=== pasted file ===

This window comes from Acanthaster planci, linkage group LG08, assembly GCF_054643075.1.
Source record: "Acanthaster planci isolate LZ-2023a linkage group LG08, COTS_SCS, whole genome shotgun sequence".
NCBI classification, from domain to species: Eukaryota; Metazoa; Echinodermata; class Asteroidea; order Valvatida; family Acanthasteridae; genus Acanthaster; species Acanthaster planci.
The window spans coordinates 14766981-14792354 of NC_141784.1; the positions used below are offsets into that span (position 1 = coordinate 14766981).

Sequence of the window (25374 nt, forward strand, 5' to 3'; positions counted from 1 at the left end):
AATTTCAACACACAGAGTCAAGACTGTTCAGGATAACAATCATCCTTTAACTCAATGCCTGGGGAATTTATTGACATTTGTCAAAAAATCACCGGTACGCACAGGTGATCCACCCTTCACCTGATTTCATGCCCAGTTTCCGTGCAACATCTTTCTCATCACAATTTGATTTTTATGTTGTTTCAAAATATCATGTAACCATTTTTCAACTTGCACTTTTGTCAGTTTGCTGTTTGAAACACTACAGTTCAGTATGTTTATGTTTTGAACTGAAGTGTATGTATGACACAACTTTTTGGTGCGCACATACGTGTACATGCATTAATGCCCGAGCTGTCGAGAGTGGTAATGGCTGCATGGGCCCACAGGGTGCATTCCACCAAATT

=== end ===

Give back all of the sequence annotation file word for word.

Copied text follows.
This window comes from Acanthaster planci, linkage group LG08, assembly GCF_054643075.1.
Source record: "Acanthaster planci isolate LZ-2023a linkage group LG08, COTS_SCS, whole genome shotgun sequence".
NCBI classification, from domain to species: Eukaryota; Metazoa; Echinodermata; class Asteroidea; order Valvatida; family Acanthasteridae; genus Acanthaster; species Acanthaster planci.
The window spans coordinates 14766981-14792354 of NC_141784.1; the positions used below are offsets into that span (position 1 = coordinate 14766981).

Sequence of the window (25374 nt, forward strand, 5' to 3'; positions counted from 1 at the left end):
AATTTCAACACACAGAGTCAAGACTGTTCAGGATAACAATCATCCTTTAACTCAATGCCTGGGGAATTTATTGACATTTGTCAAAAAATCACCGGTACGCACAGGTGATCCACCCTTCACCTGATTTCATGCCCAGTTTCCGTGCAACATCTTTCTCATCACAATTTGATTTTTATGTTGTTTCAAAATATCATGTAACCATTTTTCAACTTGCACTTTTGTCAGTTTGCTGTTTGAAACACTACAGTTCAGTATGTTTATGTTTTGAACTGAAGTGTATGTATGACACAACTTTTTGGTGCGCACATACGTGTACATGCATTAATGCCCGAGCTGTCGAGAGTGGTAATGGCTGCATGGGCCCACAGGGTGCATTCCACCAAATT